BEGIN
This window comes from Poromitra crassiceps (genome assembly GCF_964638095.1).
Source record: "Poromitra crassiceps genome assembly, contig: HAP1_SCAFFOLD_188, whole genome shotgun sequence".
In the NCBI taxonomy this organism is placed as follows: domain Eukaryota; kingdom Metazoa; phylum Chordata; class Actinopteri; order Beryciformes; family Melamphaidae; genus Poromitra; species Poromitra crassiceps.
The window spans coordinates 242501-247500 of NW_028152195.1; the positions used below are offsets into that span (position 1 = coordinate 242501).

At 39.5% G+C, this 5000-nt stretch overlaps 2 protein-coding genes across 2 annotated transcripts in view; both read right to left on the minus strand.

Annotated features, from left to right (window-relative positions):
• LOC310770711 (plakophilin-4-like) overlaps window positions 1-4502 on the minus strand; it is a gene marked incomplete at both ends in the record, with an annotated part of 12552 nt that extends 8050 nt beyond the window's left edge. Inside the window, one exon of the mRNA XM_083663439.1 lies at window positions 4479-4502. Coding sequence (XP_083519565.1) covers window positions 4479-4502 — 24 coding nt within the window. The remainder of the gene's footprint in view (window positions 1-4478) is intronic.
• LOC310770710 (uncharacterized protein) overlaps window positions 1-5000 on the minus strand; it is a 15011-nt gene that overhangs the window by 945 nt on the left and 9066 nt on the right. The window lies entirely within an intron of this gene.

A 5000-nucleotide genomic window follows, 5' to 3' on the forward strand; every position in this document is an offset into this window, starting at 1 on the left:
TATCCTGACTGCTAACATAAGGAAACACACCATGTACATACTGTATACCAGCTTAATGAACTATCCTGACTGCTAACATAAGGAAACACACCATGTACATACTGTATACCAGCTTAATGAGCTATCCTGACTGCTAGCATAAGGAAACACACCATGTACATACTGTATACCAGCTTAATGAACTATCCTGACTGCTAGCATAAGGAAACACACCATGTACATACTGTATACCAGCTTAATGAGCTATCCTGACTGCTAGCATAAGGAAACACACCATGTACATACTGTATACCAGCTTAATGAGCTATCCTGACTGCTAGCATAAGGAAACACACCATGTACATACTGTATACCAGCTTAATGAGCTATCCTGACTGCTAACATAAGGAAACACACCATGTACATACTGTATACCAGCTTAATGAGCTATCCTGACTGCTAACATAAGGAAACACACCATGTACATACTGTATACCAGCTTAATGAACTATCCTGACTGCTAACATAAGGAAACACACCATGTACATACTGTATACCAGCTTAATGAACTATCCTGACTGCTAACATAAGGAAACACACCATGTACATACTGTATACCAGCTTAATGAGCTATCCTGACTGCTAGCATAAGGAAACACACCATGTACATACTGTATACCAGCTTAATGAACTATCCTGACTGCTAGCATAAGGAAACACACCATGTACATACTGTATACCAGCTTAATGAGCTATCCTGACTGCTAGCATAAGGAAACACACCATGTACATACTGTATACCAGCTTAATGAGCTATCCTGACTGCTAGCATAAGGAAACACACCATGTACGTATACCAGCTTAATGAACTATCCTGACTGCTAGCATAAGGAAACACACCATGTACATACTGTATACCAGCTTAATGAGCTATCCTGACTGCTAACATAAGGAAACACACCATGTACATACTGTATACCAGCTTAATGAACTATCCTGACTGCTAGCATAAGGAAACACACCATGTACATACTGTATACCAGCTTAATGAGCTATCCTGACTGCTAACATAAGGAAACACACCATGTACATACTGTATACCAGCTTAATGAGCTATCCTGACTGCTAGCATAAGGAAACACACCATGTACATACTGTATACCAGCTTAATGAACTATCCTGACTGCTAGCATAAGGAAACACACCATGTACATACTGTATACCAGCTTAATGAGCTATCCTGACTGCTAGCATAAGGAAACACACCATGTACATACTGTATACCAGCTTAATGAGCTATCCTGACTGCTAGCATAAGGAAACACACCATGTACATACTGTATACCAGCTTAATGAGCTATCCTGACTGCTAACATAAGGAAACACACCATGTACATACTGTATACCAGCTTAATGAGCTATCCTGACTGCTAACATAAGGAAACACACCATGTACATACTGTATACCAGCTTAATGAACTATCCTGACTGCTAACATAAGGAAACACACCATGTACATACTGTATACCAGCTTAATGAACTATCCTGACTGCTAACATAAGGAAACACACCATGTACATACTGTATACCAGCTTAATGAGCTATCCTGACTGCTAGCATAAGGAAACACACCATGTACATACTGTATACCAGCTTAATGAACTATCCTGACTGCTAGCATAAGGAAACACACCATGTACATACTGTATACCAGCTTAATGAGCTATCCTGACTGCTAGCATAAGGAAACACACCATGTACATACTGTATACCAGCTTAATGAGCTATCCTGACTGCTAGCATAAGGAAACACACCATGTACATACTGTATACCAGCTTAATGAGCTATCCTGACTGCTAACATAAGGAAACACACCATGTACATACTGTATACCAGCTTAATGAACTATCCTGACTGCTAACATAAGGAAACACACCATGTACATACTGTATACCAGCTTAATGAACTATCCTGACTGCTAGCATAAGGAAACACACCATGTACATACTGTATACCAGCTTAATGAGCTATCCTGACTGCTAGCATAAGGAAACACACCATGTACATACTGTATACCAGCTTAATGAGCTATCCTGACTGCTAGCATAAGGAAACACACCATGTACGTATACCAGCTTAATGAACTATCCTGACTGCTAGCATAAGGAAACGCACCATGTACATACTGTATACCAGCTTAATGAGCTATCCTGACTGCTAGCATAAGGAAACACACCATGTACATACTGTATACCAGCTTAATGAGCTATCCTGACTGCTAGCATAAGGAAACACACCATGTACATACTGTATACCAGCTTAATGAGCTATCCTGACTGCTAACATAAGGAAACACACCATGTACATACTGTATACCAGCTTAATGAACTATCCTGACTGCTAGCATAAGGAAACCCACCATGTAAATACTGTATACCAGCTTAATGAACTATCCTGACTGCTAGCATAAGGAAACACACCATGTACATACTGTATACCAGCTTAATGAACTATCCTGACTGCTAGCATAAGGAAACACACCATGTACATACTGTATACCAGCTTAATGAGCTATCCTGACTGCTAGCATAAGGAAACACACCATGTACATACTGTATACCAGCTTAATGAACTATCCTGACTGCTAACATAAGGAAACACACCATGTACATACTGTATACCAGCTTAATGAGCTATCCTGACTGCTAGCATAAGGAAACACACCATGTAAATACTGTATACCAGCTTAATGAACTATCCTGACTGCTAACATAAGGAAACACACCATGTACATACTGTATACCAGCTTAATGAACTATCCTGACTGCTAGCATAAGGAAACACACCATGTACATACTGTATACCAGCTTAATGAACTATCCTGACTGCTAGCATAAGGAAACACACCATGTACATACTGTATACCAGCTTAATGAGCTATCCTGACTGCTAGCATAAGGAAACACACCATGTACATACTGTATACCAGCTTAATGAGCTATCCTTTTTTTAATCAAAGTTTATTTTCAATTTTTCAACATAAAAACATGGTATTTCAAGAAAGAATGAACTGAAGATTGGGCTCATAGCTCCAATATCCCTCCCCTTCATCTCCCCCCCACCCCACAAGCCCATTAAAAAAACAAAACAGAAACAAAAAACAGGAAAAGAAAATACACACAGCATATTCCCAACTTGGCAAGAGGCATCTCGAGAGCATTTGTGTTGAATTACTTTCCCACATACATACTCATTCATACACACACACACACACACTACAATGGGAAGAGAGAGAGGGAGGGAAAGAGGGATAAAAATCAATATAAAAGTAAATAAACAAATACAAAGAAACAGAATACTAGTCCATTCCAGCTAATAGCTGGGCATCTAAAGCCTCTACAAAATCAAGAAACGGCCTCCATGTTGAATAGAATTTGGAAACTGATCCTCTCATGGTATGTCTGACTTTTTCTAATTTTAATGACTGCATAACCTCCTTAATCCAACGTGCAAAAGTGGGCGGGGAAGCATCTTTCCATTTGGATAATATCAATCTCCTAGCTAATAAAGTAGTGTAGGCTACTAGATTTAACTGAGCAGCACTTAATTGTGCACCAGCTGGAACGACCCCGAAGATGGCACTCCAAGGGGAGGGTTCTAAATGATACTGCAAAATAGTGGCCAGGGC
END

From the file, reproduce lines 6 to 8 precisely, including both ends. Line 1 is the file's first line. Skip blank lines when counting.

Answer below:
Annotated features, from left to right (window-relative positions):
• LOC310770711 (plakophilin-4-like) overlaps window positions 1-4502 on the minus strand; it is a gene marked incomplete at both ends in the record, with an annotated part of 12552 nt that extends 8050 nt beyond the window's left edge. Inside the window, one exon of the mRNA XM_083663439.1 lies at window positions 4479-4502. Coding sequence (XP_083519565.1) covers window positions 4479-4502 — 24 coding nt within the window. The remainder of the gene's footprint in view (window positions 1-4478) is intronic.
• LOC310770710 (uncharacterized protein) overlaps window positions 1-5000 on the minus strand; it is a 15011-nt gene that overhangs the window by 945 nt on the left and 9066 nt on the right. The window lies entirely within an intron of this gene.